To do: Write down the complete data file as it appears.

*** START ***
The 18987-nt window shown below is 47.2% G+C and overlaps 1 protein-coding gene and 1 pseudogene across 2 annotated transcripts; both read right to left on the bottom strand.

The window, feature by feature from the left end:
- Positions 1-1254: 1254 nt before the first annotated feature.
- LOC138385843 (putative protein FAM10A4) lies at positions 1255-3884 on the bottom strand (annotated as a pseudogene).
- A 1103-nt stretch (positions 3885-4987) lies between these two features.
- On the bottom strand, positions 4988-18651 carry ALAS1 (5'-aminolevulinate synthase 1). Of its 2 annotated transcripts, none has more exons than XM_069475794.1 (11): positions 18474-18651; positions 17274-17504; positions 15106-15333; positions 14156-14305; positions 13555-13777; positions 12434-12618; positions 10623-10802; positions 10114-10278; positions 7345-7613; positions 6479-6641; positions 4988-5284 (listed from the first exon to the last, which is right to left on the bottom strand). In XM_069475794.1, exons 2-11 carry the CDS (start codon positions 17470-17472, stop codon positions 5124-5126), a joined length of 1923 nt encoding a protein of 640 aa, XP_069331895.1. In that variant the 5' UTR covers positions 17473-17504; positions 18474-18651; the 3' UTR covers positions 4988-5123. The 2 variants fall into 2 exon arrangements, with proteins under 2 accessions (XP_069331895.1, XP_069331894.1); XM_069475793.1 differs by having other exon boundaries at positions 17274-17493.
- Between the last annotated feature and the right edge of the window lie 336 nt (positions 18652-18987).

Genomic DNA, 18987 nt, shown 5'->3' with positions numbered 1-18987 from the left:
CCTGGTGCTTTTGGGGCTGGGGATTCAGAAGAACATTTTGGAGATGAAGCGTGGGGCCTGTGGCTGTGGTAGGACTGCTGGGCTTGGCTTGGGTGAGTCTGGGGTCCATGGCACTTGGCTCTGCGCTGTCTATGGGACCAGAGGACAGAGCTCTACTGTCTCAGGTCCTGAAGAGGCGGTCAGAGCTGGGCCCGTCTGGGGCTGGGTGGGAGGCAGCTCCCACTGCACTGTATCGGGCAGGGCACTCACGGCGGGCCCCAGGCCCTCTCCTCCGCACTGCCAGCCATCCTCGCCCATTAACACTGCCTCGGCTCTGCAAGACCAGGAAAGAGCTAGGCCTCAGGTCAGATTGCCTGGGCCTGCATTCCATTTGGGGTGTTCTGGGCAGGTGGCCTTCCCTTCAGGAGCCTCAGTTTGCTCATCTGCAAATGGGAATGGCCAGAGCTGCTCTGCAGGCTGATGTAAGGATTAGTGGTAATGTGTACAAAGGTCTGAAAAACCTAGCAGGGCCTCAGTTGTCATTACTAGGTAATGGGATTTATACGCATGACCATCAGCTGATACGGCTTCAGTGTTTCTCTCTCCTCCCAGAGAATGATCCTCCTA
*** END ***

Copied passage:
The 18987-nt window shown below is 47.2% G+C and overlaps 1 protein-coding gene and 1 pseudogene across 2 annotated transcripts; both read right to left on the bottom strand.

The window, feature by feature from the left end:
- Positions 1-1254: 1254 nt before the first annotated feature.
- LOC138385843 (putative protein FAM10A4) lies at positions 1255-3884 on the bottom strand (annotated as a pseudogene).
- A 1103-nt stretch (positions 3885-4987) lies between these two features.
- On the bottom strand, positions 4988-18651 carry ALAS1 (5'-aminolevulinate synthase 1). Of its 2 annotated transcripts, none has more exons than XM_069475794.1 (11): positions 18474-18651; positions 17274-17504; positions 15106-15333; positions 14156-14305; positions 13555-13777; positions 12434-12618; positions 10623-10802; positions 10114-10278; positions 7345-7613; positions 6479-6641; positions 4988-5284 (listed from the first exon to the last, which is right to left on the bottom strand). In XM_069475794.1, exons 2-11 carry the CDS (start codon positions 17470-17472, stop codon positions 5124-5126), a joined length of 1923 nt encoding a protein of 640 aa, XP_069331895.1. In that variant the 5' UTR covers positions 17473-17504; positions 18474-18651; the 3' UTR covers positions 4988-5123. The 2 variants fall into 2 exon arrangements, with proteins under 2 accessions (XP_069331895.1, XP_069331894.1); XM_069475793.1 differs by having other exon boundaries at positions 17274-17493.
- Between the last annotated feature and the right edge of the window lie 336 nt (positions 18652-18987).

Genomic DNA, 18987 nt, shown 5'->3' with positions numbered 1-18987 from the left:
CCTGGTGCTTTTGGGGCTGGGGATTCAGAAGAACATTTTGGAGATGAAGCGTGGGGCCTGTGGCTGTGGTAGGACTGCTGGGCTTGGCTTGGGTGAGTCTGGGGTCCATGGCACTTGGCTCTGCGCTGTCTATGGGACCAGAGGACAGAGCTCTACTGTCTCAGGTCCTGAAGAGGCGGTCAGAGCTGGGCCCGTCTGGGGCTGGGTGGGAGGCAGCTCCCACTGCACTGTATCGGGCAGGGCACTCACGGCGGGCCCCAGGCCCTCTCCTCCGCACTGCCAGCCATCCTCGCCCATTAACACTGCCTCGGCTCTGCAAGACCAGGAAAGAGCTAGGCCTCAGGTCAGATTGCCTGGGCCTGCATTCCATTTGGGGTGTTCTGGGCAGGTGGCCTTCCCTTCAGGAGCCTCAGTTTGCTCATCTGCAAATGGGAATGGCCAGAGCTGCTCTGCAGGCTGATGTAAGGATTAGTGGTAATGTGTACAAAGGTCTGAAAAACCTAGCAGGGCCTCAGTTGTCATTACTAGGTAATGGGATTTATACGCATGACCATCAGCTGATACGGCTTCAGTGTTTCTCTCTCCTCCCAGAGAATGATCCTCCTA